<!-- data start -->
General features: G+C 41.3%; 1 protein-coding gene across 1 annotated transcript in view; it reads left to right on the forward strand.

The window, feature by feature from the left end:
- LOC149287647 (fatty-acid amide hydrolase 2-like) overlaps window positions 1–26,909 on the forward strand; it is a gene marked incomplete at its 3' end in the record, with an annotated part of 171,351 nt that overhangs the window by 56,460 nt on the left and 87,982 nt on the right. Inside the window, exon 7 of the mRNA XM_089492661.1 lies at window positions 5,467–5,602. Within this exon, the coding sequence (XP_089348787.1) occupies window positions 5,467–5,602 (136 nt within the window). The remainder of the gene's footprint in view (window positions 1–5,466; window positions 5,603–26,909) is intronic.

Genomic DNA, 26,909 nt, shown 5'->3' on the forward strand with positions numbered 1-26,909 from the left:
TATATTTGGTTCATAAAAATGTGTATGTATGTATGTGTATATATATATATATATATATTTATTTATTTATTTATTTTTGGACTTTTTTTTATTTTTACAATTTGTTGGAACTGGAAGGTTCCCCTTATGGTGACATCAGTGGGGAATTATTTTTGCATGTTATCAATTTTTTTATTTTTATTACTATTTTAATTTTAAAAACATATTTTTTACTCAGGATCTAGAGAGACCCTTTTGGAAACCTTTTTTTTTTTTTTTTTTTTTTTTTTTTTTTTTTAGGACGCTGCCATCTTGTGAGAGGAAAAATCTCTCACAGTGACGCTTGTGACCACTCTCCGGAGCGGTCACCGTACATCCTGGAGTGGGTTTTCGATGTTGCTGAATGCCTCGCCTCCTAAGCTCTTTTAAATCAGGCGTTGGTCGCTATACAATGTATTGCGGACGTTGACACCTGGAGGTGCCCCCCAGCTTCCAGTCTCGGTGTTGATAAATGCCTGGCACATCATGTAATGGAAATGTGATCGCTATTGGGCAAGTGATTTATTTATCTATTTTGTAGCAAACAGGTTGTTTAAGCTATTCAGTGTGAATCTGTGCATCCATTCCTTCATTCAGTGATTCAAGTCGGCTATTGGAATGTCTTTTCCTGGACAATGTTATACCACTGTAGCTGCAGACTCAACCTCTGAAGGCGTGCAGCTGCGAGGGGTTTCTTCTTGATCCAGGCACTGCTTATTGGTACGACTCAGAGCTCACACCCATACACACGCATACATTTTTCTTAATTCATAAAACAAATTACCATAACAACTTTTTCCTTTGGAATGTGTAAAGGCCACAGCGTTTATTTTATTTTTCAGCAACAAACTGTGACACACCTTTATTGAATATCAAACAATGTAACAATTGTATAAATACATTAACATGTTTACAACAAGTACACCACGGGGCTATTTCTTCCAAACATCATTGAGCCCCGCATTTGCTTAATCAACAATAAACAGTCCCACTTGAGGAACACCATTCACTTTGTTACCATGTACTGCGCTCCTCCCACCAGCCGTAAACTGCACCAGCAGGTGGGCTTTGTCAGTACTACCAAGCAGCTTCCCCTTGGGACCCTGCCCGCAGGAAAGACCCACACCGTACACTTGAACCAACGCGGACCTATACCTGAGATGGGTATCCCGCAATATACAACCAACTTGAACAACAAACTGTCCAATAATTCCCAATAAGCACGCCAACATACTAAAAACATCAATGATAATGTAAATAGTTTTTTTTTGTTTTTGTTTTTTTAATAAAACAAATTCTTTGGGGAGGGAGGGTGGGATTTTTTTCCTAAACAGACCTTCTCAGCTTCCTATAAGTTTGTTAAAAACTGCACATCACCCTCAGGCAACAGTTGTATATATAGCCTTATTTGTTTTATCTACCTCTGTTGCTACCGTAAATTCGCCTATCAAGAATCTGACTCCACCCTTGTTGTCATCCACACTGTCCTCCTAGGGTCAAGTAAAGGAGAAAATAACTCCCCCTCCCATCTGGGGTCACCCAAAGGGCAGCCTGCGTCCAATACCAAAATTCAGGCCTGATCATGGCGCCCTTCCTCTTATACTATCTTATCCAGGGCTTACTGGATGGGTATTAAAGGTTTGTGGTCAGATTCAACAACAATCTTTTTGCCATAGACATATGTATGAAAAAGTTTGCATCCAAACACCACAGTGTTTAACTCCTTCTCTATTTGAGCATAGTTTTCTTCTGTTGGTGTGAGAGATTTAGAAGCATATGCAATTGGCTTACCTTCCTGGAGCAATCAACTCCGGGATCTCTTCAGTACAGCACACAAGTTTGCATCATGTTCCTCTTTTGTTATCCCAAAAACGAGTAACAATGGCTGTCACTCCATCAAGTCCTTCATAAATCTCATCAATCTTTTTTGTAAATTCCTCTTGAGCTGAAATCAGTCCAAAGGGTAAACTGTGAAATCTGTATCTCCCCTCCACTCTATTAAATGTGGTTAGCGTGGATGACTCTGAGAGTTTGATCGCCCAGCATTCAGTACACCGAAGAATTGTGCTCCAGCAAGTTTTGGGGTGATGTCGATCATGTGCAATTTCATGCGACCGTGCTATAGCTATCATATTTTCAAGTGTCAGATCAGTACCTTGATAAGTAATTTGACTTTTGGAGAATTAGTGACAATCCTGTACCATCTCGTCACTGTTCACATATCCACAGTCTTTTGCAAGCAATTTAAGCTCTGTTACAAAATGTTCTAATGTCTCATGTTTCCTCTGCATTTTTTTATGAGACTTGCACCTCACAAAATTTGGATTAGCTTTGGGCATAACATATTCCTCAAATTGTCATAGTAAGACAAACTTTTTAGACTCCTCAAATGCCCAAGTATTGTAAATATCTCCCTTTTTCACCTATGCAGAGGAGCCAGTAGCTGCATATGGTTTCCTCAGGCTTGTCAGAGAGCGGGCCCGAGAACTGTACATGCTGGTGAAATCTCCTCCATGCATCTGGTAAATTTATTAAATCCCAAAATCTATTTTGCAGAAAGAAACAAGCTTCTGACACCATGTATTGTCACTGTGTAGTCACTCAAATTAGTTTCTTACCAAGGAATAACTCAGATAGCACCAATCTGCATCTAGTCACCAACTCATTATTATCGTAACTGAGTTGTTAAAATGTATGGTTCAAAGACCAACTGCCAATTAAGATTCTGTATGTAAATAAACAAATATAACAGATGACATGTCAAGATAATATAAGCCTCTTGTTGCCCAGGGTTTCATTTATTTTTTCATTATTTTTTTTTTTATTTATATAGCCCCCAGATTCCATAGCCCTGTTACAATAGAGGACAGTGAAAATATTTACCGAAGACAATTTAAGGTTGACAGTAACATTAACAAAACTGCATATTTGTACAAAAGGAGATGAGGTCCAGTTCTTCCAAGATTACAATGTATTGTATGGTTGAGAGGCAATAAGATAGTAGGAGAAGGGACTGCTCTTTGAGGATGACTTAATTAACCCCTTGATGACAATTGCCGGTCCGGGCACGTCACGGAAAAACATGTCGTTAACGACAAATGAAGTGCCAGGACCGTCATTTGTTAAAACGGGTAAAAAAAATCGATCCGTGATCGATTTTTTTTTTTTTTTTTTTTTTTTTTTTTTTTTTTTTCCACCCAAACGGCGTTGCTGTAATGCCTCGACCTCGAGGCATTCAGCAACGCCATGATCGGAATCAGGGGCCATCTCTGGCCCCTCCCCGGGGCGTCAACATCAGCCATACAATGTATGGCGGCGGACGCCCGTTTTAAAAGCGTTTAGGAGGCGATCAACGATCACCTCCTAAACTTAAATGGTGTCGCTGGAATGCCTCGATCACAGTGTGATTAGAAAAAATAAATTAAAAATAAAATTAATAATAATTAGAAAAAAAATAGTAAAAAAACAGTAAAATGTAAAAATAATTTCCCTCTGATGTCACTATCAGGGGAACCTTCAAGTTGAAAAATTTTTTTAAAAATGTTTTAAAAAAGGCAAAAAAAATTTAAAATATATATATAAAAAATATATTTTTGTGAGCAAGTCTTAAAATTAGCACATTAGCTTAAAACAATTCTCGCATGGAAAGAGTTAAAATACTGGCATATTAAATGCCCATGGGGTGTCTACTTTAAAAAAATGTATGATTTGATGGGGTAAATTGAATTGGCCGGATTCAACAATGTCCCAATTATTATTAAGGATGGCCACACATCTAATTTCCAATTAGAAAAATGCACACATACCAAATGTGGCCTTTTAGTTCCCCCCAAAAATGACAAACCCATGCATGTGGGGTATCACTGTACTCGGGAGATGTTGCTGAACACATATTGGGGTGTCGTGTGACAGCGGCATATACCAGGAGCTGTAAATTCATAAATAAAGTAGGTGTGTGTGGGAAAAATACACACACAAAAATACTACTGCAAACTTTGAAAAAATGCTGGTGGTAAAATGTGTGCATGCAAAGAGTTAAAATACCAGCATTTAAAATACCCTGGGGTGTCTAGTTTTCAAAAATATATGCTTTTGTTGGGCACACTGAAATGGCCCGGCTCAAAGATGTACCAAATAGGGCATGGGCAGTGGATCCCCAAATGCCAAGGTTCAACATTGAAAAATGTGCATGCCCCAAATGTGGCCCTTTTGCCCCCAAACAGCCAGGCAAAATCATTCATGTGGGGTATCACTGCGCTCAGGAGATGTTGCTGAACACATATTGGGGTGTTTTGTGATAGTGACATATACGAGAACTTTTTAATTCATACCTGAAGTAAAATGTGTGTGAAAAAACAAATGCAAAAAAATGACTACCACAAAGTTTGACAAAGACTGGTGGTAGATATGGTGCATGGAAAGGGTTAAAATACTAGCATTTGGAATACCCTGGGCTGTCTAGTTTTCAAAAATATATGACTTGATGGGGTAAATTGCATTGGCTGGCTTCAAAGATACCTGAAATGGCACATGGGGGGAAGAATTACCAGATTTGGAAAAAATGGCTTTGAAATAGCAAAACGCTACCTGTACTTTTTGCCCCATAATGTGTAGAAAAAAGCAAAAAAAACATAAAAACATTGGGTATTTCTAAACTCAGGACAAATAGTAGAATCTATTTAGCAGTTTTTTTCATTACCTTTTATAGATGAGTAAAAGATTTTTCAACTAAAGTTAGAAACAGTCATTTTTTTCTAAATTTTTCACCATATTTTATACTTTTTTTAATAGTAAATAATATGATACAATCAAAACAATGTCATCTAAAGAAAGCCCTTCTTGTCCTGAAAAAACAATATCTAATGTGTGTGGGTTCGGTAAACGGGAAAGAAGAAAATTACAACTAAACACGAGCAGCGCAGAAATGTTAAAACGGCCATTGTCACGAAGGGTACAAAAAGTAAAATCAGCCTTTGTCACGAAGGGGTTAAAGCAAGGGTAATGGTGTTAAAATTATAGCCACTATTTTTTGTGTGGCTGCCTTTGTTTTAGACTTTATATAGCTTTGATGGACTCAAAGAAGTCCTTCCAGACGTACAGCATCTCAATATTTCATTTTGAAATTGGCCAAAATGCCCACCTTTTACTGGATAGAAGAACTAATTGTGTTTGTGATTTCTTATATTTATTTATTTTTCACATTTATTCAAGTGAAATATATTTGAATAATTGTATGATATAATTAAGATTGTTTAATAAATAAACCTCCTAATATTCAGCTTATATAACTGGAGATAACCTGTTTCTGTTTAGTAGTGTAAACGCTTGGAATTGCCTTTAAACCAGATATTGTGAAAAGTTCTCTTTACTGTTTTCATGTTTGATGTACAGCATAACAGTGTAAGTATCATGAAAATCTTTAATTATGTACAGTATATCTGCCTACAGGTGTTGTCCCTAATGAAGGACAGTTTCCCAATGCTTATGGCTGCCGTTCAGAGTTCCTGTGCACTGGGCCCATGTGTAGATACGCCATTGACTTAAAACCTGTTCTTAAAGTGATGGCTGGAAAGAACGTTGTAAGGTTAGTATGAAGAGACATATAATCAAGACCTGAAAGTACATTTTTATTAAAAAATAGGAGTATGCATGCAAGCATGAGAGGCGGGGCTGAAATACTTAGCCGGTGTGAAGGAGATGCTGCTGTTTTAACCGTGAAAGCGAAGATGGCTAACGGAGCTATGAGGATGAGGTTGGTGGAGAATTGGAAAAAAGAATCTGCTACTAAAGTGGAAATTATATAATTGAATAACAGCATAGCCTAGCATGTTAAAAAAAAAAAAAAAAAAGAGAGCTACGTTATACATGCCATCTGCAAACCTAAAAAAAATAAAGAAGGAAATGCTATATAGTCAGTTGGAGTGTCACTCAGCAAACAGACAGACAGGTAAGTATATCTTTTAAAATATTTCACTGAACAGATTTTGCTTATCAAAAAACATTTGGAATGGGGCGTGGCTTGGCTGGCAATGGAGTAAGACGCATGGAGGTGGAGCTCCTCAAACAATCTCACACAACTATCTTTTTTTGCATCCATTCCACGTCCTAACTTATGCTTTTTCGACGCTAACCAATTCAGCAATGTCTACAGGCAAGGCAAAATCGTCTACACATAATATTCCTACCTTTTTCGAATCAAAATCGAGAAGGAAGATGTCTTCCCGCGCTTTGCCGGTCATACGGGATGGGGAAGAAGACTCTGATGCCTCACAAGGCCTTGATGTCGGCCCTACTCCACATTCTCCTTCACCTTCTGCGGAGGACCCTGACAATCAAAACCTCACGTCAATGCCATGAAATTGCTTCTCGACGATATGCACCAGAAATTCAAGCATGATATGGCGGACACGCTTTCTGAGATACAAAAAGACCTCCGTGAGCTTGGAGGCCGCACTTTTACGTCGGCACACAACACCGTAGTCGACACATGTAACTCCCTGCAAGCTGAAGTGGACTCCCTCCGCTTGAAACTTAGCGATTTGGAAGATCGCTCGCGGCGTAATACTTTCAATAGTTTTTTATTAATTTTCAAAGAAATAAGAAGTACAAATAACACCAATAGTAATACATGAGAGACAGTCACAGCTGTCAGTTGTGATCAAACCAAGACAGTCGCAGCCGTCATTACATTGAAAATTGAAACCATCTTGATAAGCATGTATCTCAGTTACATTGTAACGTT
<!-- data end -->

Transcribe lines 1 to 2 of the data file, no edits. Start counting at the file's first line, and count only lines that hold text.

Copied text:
General features: G+C 41.3%; 1 protein-coding gene across 1 annotated transcript in view; it reads left to right on the forward strand.

The window, feature by feature from the left end: